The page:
Has e-cigarette advice been misleading?

Experts claim that the benefits outweigh the risks

Researchers from the University College London team have disagreed with World Health Organisation (WHO) advice about the use of e-cigarettes, claiming current recommendations are alarmist when the devices could save lives.

The health experts explained that for every million smokers who switch to e-cigarettes, more than 6,000 lives a year could be saved. If all nine million UK smokers used them that would equate to 54,000 lives saved out of the current 60,000 premature deaths. They also dismissed WHO claims that the vapourisers would encourage non-smokers to take up the habit, revealing that the number of non-smokers who use e-cigarettes amounts to less than 1% of the population in England.

The WHO have called for e-cigarette use to be banned in public places and workplaces, citing that the devices could raise the levels of some toxins and nicotine in the air, although Prof Robert West adds that although some toxins were present from e-cigarettes, the concentrations were much lower than the real things. “In fact, concentrations are almost all well below a twentieth of cigarettes,” he told BBC News.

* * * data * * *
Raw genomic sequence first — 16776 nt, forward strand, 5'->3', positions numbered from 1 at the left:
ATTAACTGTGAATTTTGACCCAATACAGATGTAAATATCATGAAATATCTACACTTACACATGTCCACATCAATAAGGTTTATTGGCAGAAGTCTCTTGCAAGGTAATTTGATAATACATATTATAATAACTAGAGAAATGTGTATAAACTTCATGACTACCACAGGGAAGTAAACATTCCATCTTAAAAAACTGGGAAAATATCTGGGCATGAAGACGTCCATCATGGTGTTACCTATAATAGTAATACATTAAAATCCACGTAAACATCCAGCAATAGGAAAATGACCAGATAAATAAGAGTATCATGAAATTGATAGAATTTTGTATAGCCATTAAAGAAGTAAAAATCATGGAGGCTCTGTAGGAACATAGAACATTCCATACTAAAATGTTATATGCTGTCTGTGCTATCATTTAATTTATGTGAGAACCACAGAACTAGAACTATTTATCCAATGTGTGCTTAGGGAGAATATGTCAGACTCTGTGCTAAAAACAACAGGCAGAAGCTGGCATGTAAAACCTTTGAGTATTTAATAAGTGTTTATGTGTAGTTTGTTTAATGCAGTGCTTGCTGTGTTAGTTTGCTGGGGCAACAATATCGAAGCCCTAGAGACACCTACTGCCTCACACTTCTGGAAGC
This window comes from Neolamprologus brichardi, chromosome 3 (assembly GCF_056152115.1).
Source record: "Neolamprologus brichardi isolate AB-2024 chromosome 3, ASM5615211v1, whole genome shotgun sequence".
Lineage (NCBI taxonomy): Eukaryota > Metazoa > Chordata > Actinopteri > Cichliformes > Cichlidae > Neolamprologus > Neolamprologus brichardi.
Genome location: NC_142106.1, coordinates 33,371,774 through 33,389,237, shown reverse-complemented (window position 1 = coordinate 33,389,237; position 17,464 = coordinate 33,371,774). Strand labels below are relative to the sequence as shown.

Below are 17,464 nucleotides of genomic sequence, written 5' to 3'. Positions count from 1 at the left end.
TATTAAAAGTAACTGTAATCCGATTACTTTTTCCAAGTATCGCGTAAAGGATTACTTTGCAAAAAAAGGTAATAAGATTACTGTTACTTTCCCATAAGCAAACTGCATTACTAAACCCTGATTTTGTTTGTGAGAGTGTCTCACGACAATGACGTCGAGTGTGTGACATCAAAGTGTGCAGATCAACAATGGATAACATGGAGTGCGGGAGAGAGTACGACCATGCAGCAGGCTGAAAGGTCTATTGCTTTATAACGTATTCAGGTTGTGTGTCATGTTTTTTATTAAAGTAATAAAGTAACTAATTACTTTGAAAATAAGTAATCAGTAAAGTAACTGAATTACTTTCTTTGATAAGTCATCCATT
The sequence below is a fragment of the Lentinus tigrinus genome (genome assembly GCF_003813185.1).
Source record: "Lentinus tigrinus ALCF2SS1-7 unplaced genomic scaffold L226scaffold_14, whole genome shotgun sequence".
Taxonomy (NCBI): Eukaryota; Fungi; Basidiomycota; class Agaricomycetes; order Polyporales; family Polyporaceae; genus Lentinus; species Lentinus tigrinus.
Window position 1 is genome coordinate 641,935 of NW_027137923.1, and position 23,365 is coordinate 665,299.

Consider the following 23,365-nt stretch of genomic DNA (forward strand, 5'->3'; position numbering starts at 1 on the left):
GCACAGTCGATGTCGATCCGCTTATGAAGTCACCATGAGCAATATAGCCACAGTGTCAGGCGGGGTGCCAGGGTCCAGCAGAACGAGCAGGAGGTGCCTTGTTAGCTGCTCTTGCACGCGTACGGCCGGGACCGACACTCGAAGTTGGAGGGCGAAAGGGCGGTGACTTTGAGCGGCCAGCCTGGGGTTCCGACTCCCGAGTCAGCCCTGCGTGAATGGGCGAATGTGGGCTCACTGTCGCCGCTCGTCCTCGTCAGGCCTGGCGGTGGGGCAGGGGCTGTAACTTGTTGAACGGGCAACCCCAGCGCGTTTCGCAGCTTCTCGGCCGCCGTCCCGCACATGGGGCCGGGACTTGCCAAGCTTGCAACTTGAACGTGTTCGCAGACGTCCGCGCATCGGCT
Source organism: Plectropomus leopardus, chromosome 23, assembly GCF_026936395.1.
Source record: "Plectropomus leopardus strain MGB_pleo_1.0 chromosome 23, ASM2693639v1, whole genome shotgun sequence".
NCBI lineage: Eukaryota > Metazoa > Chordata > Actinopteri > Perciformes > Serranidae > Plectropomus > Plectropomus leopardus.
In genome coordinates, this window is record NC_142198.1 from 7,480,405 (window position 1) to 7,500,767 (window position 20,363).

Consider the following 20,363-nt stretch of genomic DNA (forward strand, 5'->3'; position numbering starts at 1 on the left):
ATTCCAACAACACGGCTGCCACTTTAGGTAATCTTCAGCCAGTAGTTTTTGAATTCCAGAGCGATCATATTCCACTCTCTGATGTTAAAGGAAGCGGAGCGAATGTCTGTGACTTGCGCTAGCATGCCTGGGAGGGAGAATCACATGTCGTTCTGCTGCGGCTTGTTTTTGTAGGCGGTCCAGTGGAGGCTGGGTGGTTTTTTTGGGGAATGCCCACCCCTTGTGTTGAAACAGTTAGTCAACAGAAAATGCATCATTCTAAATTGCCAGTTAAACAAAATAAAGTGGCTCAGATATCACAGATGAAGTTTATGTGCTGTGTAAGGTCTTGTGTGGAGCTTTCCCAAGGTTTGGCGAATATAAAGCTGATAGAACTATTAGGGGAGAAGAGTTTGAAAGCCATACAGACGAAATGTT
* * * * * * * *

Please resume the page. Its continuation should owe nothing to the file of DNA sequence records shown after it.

Researchers at the National Addiction Centre based at King’s College London and the Tobacco Dependence Unit at Queen Mary University also echo Prof West’s views that some of the assumptions made by the WHO have been “misleading.” 

Lead researcher Prof Peter Hajek said “I think any responsible regulator proposing restricting regulation has to balance reducing risks with reducing potential benefits. In this case the risks are unlikely, some already proven not to exist, while the benefits are potentially enormous. It really could be a revolutionary intervention in public health if smokers switched from cigarettes to electronic cigarettes. So killing benefits, which are huge, for risks which are small is like asking people to stop using mobile phones and tablets, or restrict their use and further development, because of a one in 10 million chance that the battery might overheat in your device.”